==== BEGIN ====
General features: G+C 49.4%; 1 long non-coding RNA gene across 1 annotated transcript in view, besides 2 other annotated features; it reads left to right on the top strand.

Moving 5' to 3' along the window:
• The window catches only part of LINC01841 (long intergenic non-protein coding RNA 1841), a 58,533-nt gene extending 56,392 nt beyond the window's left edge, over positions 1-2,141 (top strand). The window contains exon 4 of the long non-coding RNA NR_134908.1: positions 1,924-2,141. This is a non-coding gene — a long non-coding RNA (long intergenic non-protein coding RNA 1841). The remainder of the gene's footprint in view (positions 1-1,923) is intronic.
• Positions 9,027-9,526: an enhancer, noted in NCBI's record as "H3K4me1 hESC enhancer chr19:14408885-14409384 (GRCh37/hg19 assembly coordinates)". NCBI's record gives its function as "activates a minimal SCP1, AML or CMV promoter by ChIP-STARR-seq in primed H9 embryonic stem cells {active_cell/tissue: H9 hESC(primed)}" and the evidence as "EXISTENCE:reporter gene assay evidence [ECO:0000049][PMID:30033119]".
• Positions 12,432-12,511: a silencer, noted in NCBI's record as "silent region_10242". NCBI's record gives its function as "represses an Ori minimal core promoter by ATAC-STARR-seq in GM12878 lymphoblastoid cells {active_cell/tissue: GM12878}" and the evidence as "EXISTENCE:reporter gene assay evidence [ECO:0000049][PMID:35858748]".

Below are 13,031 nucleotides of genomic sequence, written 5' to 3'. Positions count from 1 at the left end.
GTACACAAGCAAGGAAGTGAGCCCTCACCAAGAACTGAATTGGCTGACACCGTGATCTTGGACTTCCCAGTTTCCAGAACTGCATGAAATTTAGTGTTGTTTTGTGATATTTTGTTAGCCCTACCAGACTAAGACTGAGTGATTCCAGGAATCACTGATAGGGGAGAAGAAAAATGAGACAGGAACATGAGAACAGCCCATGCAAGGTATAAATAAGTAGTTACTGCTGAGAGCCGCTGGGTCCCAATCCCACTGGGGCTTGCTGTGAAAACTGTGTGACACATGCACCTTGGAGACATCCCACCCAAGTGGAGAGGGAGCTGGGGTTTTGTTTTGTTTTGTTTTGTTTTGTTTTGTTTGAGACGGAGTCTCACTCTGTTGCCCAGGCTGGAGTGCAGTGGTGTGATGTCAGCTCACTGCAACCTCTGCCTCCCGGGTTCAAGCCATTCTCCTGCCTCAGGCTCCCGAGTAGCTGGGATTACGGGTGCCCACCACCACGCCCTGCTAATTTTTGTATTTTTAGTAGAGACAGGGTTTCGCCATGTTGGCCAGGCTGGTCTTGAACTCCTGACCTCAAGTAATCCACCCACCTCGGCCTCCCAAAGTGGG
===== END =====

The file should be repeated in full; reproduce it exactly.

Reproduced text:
General features: G+C 49.4%; 1 long non-coding RNA gene across 1 annotated transcript in view, besides 2 other annotated features; it reads left to right on the top strand.

Moving 5' to 3' along the window:
• The window catches only part of LINC01841 (long intergenic non-protein coding RNA 1841), a 58,533-nt gene extending 56,392 nt beyond the window's left edge, over positions 1-2,141 (top strand). The window contains exon 4 of the long non-coding RNA NR_134908.1: positions 1,924-2,141. This is a non-coding gene — a long non-coding RNA (long intergenic non-protein coding RNA 1841). The remainder of the gene's footprint in view (positions 1-1,923) is intronic.
• Positions 9,027-9,526: an enhancer, noted in NCBI's record as "H3K4me1 hESC enhancer chr19:14408885-14409384 (GRCh37/hg19 assembly coordinates)". NCBI's record gives its function as "activates a minimal SCP1, AML or CMV promoter by ChIP-STARR-seq in primed H9 embryonic stem cells {active_cell/tissue: H9 hESC(primed)}" and the evidence as "EXISTENCE:reporter gene assay evidence [ECO:0000049][PMID:30033119]".
• Positions 12,432-12,511: a silencer, noted in NCBI's record as "silent region_10242". NCBI's record gives its function as "represses an Ori minimal core promoter by ATAC-STARR-seq in GM12878 lymphoblastoid cells {active_cell/tissue: GM12878}" and the evidence as "EXISTENCE:reporter gene assay evidence [ECO:0000049][PMID:35858748]".

Below are 13,031 nucleotides of genomic sequence, written 5' to 3'. Positions count from 1 at the left end.
GTACACAAGCAAGGAAGTGAGCCCTCACCAAGAACTGAATTGGCTGACACCGTGATCTTGGACTTCCCAGTTTCCAGAACTGCATGAAATTTAGTGTTGTTTTGTGATATTTTGTTAGCCCTACCAGACTAAGACTGAGTGATTCCAGGAATCACTGATAGGGGAGAAGAAAAATGAGACAGGAACATGAGAACAGCCCATGCAAGGTATAAATAAGTAGTTACTGCTGAGAGCCGCTGGGTCCCAATCCCACTGGGGCTTGCTGTGAAAACTGTGTGACACATGCACCTTGGAGACATCCCACCCAAGTGGAGAGGGAGCTGGGGTTTTGTTTTGTTTTGTTTTGTTTTGTTTTGTTTGAGACGGAGTCTCACTCTGTTGCCCAGGCTGGAGTGCAGTGGTGTGATGTCAGCTCACTGCAACCTCTGCCTCCCGGGTTCAAGCCATTCTCCTGCCTCAGGCTCCCGAGTAGCTGGGATTACGGGTGCCCACCACCACGCCCTGCTAATTTTTGTATTTTTAGTAGAGACAGGGTTTCGCCATGTTGGCCAGGCTGGTCTTGAACTCCTGACCTCAAGTAATCCACCCACCTCGGCCTCCCAAAGTGGG